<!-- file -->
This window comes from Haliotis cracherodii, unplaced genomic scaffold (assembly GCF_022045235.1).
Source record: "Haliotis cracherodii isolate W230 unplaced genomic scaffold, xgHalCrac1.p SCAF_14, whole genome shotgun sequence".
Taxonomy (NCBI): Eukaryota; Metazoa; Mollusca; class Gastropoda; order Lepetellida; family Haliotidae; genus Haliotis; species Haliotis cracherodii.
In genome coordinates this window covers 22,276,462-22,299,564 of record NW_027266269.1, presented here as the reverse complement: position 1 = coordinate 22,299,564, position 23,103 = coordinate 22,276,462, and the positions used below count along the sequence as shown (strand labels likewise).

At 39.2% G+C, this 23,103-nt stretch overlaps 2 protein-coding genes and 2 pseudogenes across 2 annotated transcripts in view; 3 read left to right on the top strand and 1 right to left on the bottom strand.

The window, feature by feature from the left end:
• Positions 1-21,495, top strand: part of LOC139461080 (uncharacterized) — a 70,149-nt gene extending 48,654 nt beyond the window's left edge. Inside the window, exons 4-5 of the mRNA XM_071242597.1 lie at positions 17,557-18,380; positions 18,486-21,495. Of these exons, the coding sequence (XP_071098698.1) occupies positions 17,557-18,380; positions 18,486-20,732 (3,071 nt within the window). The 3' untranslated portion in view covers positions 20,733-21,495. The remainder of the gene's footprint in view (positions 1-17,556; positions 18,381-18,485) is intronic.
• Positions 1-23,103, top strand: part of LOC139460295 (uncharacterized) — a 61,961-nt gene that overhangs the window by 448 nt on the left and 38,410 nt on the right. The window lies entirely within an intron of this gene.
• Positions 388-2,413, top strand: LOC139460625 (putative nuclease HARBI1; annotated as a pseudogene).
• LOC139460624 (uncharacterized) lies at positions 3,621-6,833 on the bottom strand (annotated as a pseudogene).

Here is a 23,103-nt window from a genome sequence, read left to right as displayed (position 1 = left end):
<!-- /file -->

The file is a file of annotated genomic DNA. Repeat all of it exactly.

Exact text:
This window comes from Haliotis cracherodii, unplaced genomic scaffold (assembly GCF_022045235.1).
Source record: "Haliotis cracherodii isolate W230 unplaced genomic scaffold, xgHalCrac1.p SCAF_14, whole genome shotgun sequence".
Taxonomy (NCBI): Eukaryota; Metazoa; Mollusca; class Gastropoda; order Lepetellida; family Haliotidae; genus Haliotis; species Haliotis cracherodii.
In genome coordinates this window covers 22,276,462-22,299,564 of record NW_027266269.1, presented here as the reverse complement: position 1 = coordinate 22,299,564, position 23,103 = coordinate 22,276,462, and the positions used below count along the sequence as shown (strand labels likewise).

At 39.2% G+C, this 23,103-nt stretch overlaps 2 protein-coding genes and 2 pseudogenes across 2 annotated transcripts in view; 3 read left to right on the top strand and 1 right to left on the bottom strand.

The window, feature by feature from the left end:
• Positions 1-21,495, top strand: part of LOC139461080 (uncharacterized) — a 70,149-nt gene extending 48,654 nt beyond the window's left edge. Inside the window, exons 4-5 of the mRNA XM_071242597.1 lie at positions 17,557-18,380; positions 18,486-21,495. Of these exons, the coding sequence (XP_071098698.1) occupies positions 17,557-18,380; positions 18,486-20,732 (3,071 nt within the window). The 3' untranslated portion in view covers positions 20,733-21,495. The remainder of the gene's footprint in view (positions 1-17,556; positions 18,381-18,485) is intronic.
• Positions 1-23,103, top strand: part of LOC139460295 (uncharacterized) — a 61,961-nt gene that overhangs the window by 448 nt on the left and 38,410 nt on the right. The window lies entirely within an intron of this gene.
• Positions 388-2,413, top strand: LOC139460625 (putative nuclease HARBI1; annotated as a pseudogene).
• LOC139460624 (uncharacterized) lies at positions 3,621-6,833 on the bottom strand (annotated as a pseudogene).

Here is a 23,103-nt window from a genome sequence, read left to right as displayed (position 1 = left end):